Jobless Factory Worker Trains For Office Work The recession may be officially over, but that's little consolation to people who lost their jobs when it first began. A laid off worker from a Corning plant in Canton, N.Y., has been collecting unemployment and living a thrifty life. She's taken a medical terminology class to become a receptionist in a doctor's office, and now is dipping her toe into the anemic job market.
NPR logo

Jobless Factory Worker Trains For Office Work

  • Download
  • <iframe src="" width="100%" height="290" frameborder="0" scrolling="no" title="NPR embedded audio player">
  • Transcript
Jobless Factory Worker Trains For Office Work

Jobless Factory Worker Trains For Office Work

  • Download
  • <iframe src="" width="100%" height="290" frameborder="0" scrolling="no" title="NPR embedded audio player">
  • Transcript


Taking what they can get is what an Upstate New York couple is doing right now.

North Country Public Radio's David Sommerstein reports.

DAVID SOMMERSTEIN: Charlene Carpenter(ph) lost her job three days before Christmas last year. She made high-tech glass lenses at a Corning plant in Canton, New York. Her husband Randy had been laid off from a pallet mill three months earlier. They're both in their late 40s. And the motto in the Carpenter household this year was...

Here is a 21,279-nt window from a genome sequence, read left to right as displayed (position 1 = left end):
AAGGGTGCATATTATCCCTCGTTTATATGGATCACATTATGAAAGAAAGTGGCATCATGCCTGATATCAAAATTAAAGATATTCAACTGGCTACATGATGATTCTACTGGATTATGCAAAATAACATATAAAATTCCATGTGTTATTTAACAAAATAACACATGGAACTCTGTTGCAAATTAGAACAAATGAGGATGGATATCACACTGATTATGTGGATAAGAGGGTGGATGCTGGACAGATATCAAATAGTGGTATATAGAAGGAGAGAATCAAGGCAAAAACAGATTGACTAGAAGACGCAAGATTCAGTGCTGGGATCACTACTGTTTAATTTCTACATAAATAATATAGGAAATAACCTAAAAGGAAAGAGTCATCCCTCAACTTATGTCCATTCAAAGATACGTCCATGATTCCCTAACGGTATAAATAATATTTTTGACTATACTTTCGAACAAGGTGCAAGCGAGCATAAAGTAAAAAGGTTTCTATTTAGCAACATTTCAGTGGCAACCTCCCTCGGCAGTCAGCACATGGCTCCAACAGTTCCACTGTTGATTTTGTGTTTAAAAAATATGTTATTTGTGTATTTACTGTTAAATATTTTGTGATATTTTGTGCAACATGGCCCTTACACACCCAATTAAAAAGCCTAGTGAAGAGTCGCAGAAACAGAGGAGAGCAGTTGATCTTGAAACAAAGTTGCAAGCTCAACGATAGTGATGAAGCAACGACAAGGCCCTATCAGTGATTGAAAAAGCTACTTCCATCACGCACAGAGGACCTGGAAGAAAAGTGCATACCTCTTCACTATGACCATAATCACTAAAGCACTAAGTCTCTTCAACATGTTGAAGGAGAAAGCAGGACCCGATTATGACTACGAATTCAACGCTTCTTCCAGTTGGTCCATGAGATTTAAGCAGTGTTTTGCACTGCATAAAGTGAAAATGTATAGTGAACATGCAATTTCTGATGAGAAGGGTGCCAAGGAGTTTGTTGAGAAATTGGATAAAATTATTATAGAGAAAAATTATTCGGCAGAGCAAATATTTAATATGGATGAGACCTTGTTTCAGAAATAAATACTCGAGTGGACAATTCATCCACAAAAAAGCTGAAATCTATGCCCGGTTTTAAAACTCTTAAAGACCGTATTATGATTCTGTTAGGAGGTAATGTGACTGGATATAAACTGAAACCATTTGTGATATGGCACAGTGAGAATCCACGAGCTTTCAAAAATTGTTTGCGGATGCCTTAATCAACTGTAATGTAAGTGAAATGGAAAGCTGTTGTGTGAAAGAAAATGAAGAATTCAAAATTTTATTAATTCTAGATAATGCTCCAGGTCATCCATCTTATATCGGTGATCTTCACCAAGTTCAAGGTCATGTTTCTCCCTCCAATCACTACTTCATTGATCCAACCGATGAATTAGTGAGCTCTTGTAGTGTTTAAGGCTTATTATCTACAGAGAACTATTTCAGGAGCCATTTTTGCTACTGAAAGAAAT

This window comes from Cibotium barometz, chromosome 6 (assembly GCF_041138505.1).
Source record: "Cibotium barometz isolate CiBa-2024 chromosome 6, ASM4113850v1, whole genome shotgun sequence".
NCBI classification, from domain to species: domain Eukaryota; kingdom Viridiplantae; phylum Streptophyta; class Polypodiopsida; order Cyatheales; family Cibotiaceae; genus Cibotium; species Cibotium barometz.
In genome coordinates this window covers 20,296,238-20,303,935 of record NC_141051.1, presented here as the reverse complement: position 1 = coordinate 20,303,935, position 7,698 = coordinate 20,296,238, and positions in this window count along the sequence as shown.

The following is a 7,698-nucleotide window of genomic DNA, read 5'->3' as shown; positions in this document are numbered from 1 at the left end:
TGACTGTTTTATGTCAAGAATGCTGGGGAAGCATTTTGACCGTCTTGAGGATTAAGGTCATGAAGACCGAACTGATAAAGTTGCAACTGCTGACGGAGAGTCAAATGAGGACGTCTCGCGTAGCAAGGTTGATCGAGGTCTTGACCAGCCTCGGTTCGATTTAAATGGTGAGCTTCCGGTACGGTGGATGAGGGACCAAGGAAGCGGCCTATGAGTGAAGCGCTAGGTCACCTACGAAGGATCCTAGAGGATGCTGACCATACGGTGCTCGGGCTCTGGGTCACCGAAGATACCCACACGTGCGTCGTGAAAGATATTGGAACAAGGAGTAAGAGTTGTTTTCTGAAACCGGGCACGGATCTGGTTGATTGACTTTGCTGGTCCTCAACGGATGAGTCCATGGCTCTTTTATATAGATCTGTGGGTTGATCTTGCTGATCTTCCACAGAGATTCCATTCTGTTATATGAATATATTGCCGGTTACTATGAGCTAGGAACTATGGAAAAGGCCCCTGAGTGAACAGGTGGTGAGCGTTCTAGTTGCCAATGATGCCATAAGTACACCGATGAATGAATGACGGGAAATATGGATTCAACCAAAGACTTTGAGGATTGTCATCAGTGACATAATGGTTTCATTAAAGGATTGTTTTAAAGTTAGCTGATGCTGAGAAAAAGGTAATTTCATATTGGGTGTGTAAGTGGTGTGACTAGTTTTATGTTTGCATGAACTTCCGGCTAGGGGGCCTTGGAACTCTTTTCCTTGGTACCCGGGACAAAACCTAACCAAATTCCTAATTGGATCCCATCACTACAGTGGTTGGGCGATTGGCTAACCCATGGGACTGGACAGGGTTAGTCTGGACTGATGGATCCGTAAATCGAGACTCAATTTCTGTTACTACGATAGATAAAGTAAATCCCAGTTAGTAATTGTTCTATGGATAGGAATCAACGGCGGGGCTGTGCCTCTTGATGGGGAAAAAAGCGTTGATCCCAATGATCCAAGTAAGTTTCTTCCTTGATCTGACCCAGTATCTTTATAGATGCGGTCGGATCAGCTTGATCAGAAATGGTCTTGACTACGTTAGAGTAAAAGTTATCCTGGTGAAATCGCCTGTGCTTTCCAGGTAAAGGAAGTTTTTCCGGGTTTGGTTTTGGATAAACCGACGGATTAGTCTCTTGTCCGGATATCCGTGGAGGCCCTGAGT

Ms. CHARLENE CARPENTER: Simpler is easier. It's better. Probably not easier, but it's better.

SOMMERSTEIN: That means no cable TV or Internet, no big-ticket items. Their single-wide trailer set among dairy farms and hayfields is humble, cozy and paid off. Since the lay offs, Randy's found work at the growing Fort Drum Army base, an hour away. Charlene collects unemployment.

Ms. CARPENTER: We have our little splurges every so often, you know, and we'll still go out to dinner once in a while. And I still spend money on the granddaughter.

(Soundbite of laughter)

SOMMERSTEIN: The bright spot in Charlene's jobless year has been two-year-old Riley(ph).

RILEY: I had one (unintelligible)?

Ms. CARPENTER: Yeah. What color is yours?

SOMMERSTEIN: Charlene and Riley feed each other Tic Tacs and cuddle on a well-worn couch. Charlene watches her granddaughter two days a week. On the other days, she tiptoes towards a new career. She took a medical terminology class to become a receptionist in a doctor's office.

Ms. CARPENTER: I think it was only the first week, and I'm like, oh, my God. What did I do? Because it really was pretty intense.

SOMMERSTEIN: Like laid-off manufacturing workers everywhere, Charlene's skills don't translate well to the desktop job market. She was learning Microsoft Word and Excel as a beginner.

Ms. CARPENTER: Taking the class made me realize that there were a lot of people that knew a whole lot more than me that would probably get jobs over me.

SOMMERSTEIN: Did that freak you out a little bit?

Ms. CARPENTER: I felt inadequate. And then after, like, when the classes - after I started realizing, you know, this is just for me, you know, and it doesn't matter what other people know, it got a lot better.